The New York Public Library Central Library Plan and its Critics

ACRLog welcomes a guest post from Polly Thistlethwaite, Acting Chief Librarian at the City University of New York Graduate Center Library.

NYPL made public its general plans for Reimagining the 42nd St. Schwarzman Building (now called the Central Library Plan or CLP) in February 2012 following December 2011 publication of Scott Sherman’s alarm in the Nation. Sherman condemns the plan as costly and ill-conceived. He alleges repeatedly and sensationally (e.g. on the WNYC Leonard Lopate show) that NYPL seeks to construct “a glorified internet café” to replace the closed book stack below ground level. Sherman’s compatriot Caleb Crain also blogs against nearly everything the CLP represents, with special focus on the MaRLI pilot program. Crain fears that loaning NYPL research library books to vetted scholars may someday deprive someone of quick onsite access to a desired title. NYPL’s new lending practice is undemocratic, he argues, on that account. NYPL’s President Tony Marx has responded to CLP criticism on Leonard Lopate’s show, in the Huffington Post, and in Inside Higher Education. There is new detail in Frequently Asked Questions about the CLP on the NYPL site.

Critics express anxiety about the CLP’s return of the SIBL and Mid Manhattan libraries (and their readers) to the NYPL Schwarzman Building. Moving books from the NYPL book stack to the New Jersey RECAP repository, critics fear, means books will be only inconveniently retrieved for on-site examination in Manhattan. Writers seeking texts and solitude in the Main Library will be forced to mingle with the non-writerly public under conditions unconducive to writerly activity. Scholarship will fail. Novels will not be written. Civilization will suffer.

These are visceral reactions to shifts in scholarship already well underway. Readers steadily consult a variety of digital and physical formats, and readers and scholars themselves intersect and overlap in non-exclusive combinations. Libraries must reconfigure to deliver and to preserve a changing mix of media to a changing mix of readers and scholars. Google Books, Hathi Trust, and other world repositories offer growing caches of resources already and perpetually available online. Digital delivery allows anybody to get more, faster and cheaper, than from print-only, building-bound physical volumes. Souped up printers like the Espresso Book Machine can supply print copies for those who want them. NYPL and academic interlibrary loan systems can, with adequate support, turn around requests for PDF articles and book chapters within hours. It is impossible to retain every book for retrieval for onsite only use from a closed, environmentally unstable book stack, and at the same time perpetuate and avail a first-rate research collection.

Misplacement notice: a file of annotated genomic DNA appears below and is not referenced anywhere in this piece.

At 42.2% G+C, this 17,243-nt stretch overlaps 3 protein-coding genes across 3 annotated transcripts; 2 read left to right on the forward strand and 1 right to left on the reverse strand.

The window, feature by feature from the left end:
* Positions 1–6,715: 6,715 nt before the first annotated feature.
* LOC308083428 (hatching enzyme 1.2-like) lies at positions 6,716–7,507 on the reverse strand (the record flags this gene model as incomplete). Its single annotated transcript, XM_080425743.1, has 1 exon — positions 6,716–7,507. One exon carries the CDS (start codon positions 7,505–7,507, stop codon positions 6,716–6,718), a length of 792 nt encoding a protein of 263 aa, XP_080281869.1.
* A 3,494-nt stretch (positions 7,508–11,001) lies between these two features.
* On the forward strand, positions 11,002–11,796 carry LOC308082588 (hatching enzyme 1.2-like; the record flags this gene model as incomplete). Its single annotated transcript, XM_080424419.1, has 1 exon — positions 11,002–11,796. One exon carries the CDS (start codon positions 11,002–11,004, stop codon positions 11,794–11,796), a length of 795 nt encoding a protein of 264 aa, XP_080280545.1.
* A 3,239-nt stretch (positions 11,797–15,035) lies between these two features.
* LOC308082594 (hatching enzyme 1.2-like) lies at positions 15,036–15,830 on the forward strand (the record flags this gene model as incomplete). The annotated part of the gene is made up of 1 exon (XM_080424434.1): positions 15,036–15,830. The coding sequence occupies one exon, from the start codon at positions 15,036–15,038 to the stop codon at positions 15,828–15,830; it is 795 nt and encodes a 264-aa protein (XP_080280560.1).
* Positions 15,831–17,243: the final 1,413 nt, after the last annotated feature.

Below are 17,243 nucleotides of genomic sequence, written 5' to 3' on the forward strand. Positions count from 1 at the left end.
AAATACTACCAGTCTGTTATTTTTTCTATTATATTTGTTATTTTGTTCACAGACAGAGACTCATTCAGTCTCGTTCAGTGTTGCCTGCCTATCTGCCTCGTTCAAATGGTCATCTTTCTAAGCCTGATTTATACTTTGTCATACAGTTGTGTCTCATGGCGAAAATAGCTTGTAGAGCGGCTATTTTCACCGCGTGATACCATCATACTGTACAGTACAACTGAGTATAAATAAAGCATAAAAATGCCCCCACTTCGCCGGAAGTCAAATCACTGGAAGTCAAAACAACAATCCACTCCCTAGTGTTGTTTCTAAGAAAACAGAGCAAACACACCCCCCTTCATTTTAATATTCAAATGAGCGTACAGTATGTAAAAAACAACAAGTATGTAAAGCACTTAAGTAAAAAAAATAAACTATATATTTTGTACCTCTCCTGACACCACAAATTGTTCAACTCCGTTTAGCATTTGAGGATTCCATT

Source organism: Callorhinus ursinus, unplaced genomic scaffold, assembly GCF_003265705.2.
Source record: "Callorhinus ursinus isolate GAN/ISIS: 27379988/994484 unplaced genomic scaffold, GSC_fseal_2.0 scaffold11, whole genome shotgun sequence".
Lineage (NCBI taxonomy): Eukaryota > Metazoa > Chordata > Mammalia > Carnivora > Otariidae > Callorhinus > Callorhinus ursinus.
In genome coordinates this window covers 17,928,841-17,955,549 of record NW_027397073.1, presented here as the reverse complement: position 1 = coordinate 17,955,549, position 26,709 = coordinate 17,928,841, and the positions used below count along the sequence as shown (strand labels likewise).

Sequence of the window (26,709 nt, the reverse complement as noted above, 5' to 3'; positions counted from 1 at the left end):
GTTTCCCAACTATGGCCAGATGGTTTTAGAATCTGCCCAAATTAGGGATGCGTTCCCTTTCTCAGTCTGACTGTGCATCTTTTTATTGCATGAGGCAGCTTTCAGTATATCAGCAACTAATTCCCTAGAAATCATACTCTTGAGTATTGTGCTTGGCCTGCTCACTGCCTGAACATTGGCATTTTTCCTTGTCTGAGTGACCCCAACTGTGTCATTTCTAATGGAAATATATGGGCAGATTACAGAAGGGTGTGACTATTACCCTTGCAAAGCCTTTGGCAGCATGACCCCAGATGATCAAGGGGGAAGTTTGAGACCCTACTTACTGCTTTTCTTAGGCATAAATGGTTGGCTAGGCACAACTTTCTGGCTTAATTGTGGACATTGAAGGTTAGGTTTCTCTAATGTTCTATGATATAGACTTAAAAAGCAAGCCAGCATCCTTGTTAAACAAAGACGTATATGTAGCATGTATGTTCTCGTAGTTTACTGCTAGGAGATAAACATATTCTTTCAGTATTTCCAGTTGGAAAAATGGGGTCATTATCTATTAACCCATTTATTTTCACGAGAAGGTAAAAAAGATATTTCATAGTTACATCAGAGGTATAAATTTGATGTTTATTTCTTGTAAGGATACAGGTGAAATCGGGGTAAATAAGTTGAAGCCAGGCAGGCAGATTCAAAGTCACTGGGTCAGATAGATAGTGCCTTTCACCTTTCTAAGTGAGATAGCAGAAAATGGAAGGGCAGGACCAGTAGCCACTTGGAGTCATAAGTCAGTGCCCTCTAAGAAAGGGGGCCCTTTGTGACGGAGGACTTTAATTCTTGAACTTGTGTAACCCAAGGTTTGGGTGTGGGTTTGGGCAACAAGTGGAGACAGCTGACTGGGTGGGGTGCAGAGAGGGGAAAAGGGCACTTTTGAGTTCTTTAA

Leading research libraries, including NYPL, already hold a substantial portion of their holdings off-site (also see the British Library, The Center for Research Libraries (CRL), Harvard, Columbia, NYU). No research library, no matter how magnificent, is able to collect everything. There is too much. All research institutions rely on resource-sharing and lending networks; retrieval and delivery systems are crucial to even the largest collections. The CLP adds an open, circulating collection where there is currently none. Selected special collections and heavily-used scholarly resources remain at the Main Library. Repeatedly requested works stay onsite within reach by NYPL scholars. In addition, the CLP improves retrieval service for every reader. Online retrieval requests made before 2.30p.m. are promised by opening the next day, an improvement over the onsite paging service in place now. Rather than doubt the NYPL’s capacity to provide this delivery, we must insist on it. Weekend retrieval is important, and NYPL says Saturday deliveries are possible. But to insist that all scholarly materials be retained in Midtown, just in case promised deliveries fail, is to subvert the mission of the NYPL and to undermine real improvements in space and service.

The MaRLI program affords CUNY faculty and graduate students unprecedented access to local research collections. About 1/3 of MaRLI registrants are CUNY affiliates, the largest class of NYPL registrants. MaRLI offers longer loan periods than CUNY now provides, and the prospect of resource-sharing among NYU, Columbia, and NYPL libraries and their faculty and grads is the most democratic gesture under discussion. Should the institutions agree, a request for a NYPL title unavailable from RECAP could be satisfied for an identical copy from the NYU or Columbia cache. CUNY researchers would continue to tap CUNY libraries and a substantial Interlibrary Loan network. Books are durable objects intended to be loaned, pored over, and shared. With the exception of certain singular, fragile, or expensive titles, books collected by the NYPL research collections are not irreplaceable. A book’s value is realized only if it is read. To encase a book, to leave it undisturbed, to restrict its distribution, is to deny its purpose. Books are built to circulate.